Atlas Shrugged: The Mocking

Tuesday, September 28, 2010

The Thinker

(cool image from here)

While we do not want to hurt Megan McArdle's feeling by depriving her of the attention she has earned by her honest toil, it seems that Matthew Yglesias has something to say and attention must be paid.

First came the twittering:

I don't think I hold any middle of the road views whatsoever:
about 7 hours ago via TweetDeck
Retweeted by 1 person

@jaltcoh @ModeledBehavior I am unabashadly pro-reasonable ideas.
about 6 hours ago via TweetDeck
Retweeted by 1 person

Some Yglesias friends commented.

@mattyglesias The problem is not that you are wrong but that you r reasonable. Because if you were wrong & crazy that would fine? #weep4USA
about 4 hours ago via web

@mattyglesias So he doesn't know why we need someone to say lots of reasonable things? I actually think we could use more of that.
about 4 hours ago via mobile web in reply to mattyglesias
John Althouse Cohen

@mattyglesias The problem is not that you are wrong but that you r reasonable. Because if you were wrong & crazy that would fine? #weep4USA
about 20 hours ago via web
Modeled Behavior

The impetus for all the giggling was my post about Yglesias's resemblance to David Brooks. As always, I emphasized the authoritarian nature of his thinking.

I'm not sure why we need someone around at all times to tell us what reasonable people think, or to find middle-of-the-road policies to solve conventionally accepted problems that achieve moderate solutions. But anything that keeps the Masters of the Universe occupied with busy work is probably a good thing.

Yglesias is of the Savvy Tribe (TM Julian Sanchez), which is able through sheer force of intellectual power to analyze every situation and discover that, mirabile dictu, the solution is to be found in the middle ground between two polar opposites. Since politics consists of the struggle between right and left and one must ignore the most extreme from both parties, naturally the solution to any problem is to meet in the middle.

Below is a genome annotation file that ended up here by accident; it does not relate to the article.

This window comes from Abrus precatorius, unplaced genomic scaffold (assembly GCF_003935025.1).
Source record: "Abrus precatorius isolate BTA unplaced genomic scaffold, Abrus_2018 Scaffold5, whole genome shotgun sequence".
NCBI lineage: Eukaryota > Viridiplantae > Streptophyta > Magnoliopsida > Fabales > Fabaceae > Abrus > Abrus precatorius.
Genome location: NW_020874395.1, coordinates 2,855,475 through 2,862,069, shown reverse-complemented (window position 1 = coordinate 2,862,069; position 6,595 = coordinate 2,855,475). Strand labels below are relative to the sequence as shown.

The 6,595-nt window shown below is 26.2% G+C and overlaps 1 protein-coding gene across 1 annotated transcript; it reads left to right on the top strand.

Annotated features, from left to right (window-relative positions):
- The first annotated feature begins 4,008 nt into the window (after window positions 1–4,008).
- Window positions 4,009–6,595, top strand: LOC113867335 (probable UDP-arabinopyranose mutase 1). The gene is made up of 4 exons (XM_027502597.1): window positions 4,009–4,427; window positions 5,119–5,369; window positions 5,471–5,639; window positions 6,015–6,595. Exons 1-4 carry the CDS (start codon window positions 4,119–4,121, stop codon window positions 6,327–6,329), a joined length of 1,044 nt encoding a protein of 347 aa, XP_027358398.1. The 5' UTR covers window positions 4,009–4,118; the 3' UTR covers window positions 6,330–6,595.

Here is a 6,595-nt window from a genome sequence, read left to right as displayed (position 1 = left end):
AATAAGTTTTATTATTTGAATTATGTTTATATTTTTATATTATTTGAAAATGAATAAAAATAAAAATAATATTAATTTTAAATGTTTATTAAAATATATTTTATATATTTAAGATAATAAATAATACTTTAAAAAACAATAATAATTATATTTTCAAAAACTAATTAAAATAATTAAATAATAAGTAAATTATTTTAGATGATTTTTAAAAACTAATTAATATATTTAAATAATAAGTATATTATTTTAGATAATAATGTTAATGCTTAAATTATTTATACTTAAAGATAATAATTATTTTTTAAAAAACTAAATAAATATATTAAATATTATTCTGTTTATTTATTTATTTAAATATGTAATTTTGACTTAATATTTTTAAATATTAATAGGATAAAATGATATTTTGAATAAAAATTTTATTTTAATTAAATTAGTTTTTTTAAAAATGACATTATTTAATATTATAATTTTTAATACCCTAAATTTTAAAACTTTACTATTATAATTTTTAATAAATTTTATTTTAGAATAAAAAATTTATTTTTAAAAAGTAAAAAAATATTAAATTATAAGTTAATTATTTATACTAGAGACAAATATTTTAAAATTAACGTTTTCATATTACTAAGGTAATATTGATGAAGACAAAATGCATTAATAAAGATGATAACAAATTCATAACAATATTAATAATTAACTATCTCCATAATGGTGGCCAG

[...]Barro’s personal views aside, it’s a huge error to characterize the dispute in contemporary politics as a big fight about “spending.” There’s a huge gap between where the Obama administration wants to have taxes (somewhat lower than necessary to pay for the spending it favors) and where the GOP leadership wants to have taxes (much lower than necessary to pay for the spending it favors). There are also disputes about spending levels on specific things—Republicans would spend much less on the poor and on salaries for people who staff regulatory agencies. But to balance the budget, at either the Obama or the GOP level of taxation, would require spending cuts that Republicans don’t favor.

No, the huge gap is in between what the very wealthiest Americans own and earn and what nearly everyone else owns and earns. Both the Obama leadership and the Republican leadership will do what they are told to do--pretend that we need to balance the budget so the rich have an excuse to eliminate those arrogant "entitlements." Discussing spending cuts without discussing income inequality, the rich's ridiculously low taxes, and the necessity for tax increases is middle-of-the-roadism at its most typical.

In Knowledge and Privilege, Yglesias reads Jamelle Bouie and is taken by his insight, which seems to be the Yglesias's heh-indeed. Bouie:

To me, it’s no surprise that the highest scorers — after controlling for everything —were religious minorities: atheists, agnostics, Jews and Mormons. As a matter of simple survival, minorities tend to know more about the dominant group than vice versa. To use a familiar example, blacks — and especially those with middle-class lives — tend to know a lot about whites, by virtue of the fact that they couldn’t succeed otherwise; the professional world is dominated by middle-class whites, and to move upward, African Americans must understand their mores and norms. By contrast, whites don’t need to know much about African Americans, and so they don’t.

Likewise, religious minorities — while not under much threat of persecution — are well-served by a working knowledge of religion, for similar reasons; the United States is culturally Christian, and for religious minorities, getting along means understanding those reference points. That those religious minorities can also answer questions about other religious traditions is a sign of broader religious education that isn’t necessary when you’re in the majority. Put another way, there’s a strong chance that religious privilege explains the difference in knowledge between Christians and everyone else.